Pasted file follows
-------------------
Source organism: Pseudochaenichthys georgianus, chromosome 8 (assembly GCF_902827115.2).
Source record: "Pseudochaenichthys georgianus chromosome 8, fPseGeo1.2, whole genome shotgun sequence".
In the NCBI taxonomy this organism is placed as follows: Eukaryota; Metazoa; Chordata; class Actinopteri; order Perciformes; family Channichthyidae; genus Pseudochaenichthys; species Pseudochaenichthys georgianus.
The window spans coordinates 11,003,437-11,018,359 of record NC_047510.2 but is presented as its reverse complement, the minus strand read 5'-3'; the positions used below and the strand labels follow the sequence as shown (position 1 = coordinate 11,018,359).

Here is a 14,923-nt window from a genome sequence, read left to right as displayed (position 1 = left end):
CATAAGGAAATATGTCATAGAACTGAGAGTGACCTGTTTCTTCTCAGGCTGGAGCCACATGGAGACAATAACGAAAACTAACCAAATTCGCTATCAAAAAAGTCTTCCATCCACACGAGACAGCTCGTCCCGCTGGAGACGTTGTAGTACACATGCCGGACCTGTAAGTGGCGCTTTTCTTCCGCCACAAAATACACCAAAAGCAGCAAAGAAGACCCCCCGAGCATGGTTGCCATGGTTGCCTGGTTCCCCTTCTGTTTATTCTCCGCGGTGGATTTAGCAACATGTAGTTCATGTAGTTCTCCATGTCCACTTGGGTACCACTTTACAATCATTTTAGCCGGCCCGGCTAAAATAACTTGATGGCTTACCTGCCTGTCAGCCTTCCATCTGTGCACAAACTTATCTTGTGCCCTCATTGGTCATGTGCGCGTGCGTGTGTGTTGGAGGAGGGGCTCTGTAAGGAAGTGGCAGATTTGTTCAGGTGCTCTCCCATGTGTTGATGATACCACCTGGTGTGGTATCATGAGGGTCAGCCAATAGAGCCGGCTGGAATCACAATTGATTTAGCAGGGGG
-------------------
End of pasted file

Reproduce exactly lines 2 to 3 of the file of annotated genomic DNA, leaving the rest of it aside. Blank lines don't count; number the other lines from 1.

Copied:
Source record: "Pseudochaenichthys georgianus chromosome 8, fPseGeo1.2, whole genome shotgun sequence".
In the NCBI taxonomy this organism is placed as follows: Eukaryota; Metazoa; Chordata; class Actinopteri; order Perciformes; family Channichthyidae; genus Pseudochaenichthys; species Pseudochaenichthys georgianus.